Right2Information

Right to Information – Master key to good governance

Citizens using RTI to make the administration work according to rule

Posted by rtiact2005 on June 18, 2006

Citizens using RTI to make the administration work according to rule

Story of citizens using the RTI Act to make the administration work according to rule. This story shows how powerful RTI can be in the hands of well meaning citizens who wish to make the system work in favour of the underprivileged.

*For Ration Cards – Everyday is a Saturday*

Kalol taluka in Panchmahals district belongs to one of the less developed parts of vibrant Gujarat. Panchmahals is home to fairly large sized communities of adivasis who have not benefitted from the economic development that has made the Patels and the Shahs well known across American and European business houses. Additionally, several hundred of families belonging to the minority community live below the poverty line (BPL). The public distribution system set up by the government is an indispensable means of securing food grains at subsidised prices for these families. However securing a ration card is a herculean task for them unless they are willing to bribe officials or middlemen or both.

The Deputy Mamlatdar at the taluka level is responsible for issuing ration cards of all kinds in rural areas. Printed application forms are available free of charge which people can use to apply for a new ration card, get a duplicate made, have the names of new family members added or that of the deceased deleted or get a card divided if a joint family wishes to have separate cards for its members. One would expect that any citizen would be able to walk into the Deputy Mamlatdar's office and submit an application any time of the day provided he/she has put together copies of all necessary supporting documents.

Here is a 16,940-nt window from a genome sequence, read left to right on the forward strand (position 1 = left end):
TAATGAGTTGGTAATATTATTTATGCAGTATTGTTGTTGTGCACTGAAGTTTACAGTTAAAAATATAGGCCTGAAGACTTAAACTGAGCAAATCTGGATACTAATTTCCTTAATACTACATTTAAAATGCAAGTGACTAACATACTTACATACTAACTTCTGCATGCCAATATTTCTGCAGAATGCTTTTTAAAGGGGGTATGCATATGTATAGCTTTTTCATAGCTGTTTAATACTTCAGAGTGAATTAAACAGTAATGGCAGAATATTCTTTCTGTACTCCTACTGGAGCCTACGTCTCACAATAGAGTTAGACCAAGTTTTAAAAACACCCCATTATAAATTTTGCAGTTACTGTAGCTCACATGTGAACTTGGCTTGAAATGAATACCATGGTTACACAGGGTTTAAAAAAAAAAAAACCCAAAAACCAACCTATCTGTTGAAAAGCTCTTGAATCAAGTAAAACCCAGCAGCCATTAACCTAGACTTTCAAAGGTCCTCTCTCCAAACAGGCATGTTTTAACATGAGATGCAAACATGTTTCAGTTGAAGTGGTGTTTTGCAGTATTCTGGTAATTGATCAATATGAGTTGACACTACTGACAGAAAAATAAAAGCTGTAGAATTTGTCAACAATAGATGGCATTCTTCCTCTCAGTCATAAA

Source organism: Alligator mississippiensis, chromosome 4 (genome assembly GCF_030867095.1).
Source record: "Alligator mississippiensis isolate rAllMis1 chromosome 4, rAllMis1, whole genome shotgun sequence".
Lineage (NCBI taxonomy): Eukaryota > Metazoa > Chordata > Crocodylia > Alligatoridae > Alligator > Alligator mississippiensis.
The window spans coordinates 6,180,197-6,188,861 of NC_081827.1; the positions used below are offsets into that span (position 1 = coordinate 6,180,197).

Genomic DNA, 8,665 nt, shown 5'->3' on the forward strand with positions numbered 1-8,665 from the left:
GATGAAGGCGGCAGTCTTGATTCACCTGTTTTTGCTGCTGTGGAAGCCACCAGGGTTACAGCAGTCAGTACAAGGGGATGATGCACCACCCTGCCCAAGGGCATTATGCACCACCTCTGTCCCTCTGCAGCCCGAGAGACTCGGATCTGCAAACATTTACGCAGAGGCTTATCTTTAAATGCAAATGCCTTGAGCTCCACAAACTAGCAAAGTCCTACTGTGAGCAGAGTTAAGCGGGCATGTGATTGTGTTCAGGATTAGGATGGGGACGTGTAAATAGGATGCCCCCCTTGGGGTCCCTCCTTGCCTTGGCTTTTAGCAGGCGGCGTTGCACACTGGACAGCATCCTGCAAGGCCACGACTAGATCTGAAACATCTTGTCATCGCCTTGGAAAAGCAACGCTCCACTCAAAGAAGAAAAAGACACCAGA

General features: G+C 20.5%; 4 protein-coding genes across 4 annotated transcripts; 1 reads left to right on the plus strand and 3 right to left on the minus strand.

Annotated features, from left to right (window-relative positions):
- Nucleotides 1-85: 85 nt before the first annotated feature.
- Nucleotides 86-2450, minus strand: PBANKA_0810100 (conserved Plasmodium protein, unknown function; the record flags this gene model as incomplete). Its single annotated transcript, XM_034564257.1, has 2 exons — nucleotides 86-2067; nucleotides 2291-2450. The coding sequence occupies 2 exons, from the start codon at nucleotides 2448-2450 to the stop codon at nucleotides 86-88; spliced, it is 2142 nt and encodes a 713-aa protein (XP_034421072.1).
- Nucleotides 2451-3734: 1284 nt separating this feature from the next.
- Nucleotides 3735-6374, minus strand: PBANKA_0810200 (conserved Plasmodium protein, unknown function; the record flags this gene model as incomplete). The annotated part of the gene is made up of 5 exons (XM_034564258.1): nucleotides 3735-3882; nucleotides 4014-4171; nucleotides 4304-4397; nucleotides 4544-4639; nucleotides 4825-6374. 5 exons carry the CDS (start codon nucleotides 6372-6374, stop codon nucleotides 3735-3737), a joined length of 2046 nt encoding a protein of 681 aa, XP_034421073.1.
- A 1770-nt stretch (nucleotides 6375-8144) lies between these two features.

In Kalol, however, a large computer printed sign pasted prominently on the walls of the Mamlatdar's office warned people to visit the office only on Saturdays for ration card related work. State government offices in Gujarat work on the first and third Saturday every month. The other two Saturdays are holidays. In effect this meant that applicants from more than 60 villages of Kalol taluka had only a window of two days every month to put in their applications for ration cards every month. Even here those who cobbled up money to bribe touts got priority treatment. Those who could not simply had to wait their turn to arrive and if it did not come before closing time, they were simply chased away. They would come back the next working Saturday and go through the process of waiting for a darshan of the Dy. Mamlatdar all over again.

Fed up by this system, Aslambhai, a resident of Kalol decided to find out if the two Saturday limit had any legal basis. He had recently learnt about the Right to Information Act and knew that as a citizen he could ask almost any information from government offices and get it within a deadline for a small fee. Aslambhai drafted an information request asking for the Government Resolution (GR) that said that applications for ration card related matters would be received only on Saturdays. Besides he also requested for all GRs that listed the procedural requirements for ration card related work.